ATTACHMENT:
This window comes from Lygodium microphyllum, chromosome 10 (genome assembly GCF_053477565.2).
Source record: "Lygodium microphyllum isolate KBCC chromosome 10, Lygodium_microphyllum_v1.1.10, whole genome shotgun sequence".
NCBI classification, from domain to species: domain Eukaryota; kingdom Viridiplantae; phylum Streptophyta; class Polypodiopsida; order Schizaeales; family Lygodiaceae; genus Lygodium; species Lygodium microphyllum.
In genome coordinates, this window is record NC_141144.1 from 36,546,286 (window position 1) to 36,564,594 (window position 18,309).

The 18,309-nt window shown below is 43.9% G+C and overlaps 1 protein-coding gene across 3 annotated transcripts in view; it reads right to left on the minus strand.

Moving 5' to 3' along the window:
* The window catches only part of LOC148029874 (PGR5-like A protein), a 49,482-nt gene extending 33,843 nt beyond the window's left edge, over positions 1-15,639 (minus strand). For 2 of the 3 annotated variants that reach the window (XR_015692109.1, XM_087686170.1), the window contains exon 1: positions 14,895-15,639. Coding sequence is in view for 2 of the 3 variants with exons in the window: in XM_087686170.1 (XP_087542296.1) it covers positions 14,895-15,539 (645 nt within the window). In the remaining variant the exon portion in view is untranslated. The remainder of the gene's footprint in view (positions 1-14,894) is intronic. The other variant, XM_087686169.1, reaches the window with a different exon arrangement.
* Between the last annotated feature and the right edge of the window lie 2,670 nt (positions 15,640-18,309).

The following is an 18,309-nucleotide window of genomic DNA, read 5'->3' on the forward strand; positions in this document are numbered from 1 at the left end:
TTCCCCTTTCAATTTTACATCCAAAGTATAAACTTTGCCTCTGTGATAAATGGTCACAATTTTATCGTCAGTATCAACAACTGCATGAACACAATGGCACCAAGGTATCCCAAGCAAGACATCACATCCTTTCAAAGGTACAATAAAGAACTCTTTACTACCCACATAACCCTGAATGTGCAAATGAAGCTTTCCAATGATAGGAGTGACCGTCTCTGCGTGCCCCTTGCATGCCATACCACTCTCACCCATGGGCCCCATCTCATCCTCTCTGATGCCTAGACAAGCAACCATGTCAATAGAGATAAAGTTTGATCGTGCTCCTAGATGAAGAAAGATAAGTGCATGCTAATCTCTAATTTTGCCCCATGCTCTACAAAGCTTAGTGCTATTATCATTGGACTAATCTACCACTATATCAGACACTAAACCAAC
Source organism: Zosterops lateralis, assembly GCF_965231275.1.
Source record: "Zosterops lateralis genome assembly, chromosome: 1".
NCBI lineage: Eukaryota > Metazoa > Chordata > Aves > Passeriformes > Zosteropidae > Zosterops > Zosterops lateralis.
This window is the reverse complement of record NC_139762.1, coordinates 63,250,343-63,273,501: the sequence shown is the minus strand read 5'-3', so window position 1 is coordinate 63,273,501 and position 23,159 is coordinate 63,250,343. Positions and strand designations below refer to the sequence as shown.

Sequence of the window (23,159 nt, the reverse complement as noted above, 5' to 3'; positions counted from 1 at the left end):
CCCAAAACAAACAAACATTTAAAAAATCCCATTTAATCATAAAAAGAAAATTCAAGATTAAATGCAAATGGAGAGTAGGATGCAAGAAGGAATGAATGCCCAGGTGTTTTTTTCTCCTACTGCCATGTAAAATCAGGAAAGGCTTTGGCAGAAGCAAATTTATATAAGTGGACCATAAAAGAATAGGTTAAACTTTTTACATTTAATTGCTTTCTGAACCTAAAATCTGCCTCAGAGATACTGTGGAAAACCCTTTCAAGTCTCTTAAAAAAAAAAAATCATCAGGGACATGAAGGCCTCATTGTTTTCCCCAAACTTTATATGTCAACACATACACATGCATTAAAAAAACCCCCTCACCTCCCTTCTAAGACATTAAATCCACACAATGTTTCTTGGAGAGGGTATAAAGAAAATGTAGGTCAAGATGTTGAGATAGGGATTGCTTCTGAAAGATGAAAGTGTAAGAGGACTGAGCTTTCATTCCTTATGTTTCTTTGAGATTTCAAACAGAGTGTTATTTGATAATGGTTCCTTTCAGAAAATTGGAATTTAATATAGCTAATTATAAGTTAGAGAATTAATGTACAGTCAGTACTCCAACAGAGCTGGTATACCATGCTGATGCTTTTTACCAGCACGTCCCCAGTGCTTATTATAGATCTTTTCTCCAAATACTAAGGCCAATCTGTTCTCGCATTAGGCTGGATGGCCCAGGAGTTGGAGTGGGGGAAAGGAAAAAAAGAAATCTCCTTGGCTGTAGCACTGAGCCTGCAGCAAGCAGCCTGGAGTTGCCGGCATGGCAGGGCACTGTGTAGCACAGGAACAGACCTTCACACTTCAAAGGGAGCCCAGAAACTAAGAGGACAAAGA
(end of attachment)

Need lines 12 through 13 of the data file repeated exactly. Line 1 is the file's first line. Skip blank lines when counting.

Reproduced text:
Source record: "Zosterops lateralis genome assembly, chromosome: 1".
NCBI lineage: Eukaryota > Metazoa > Chordata > Aves > Passeriformes > Zosteropidae > Zosterops > Zosterops lateralis.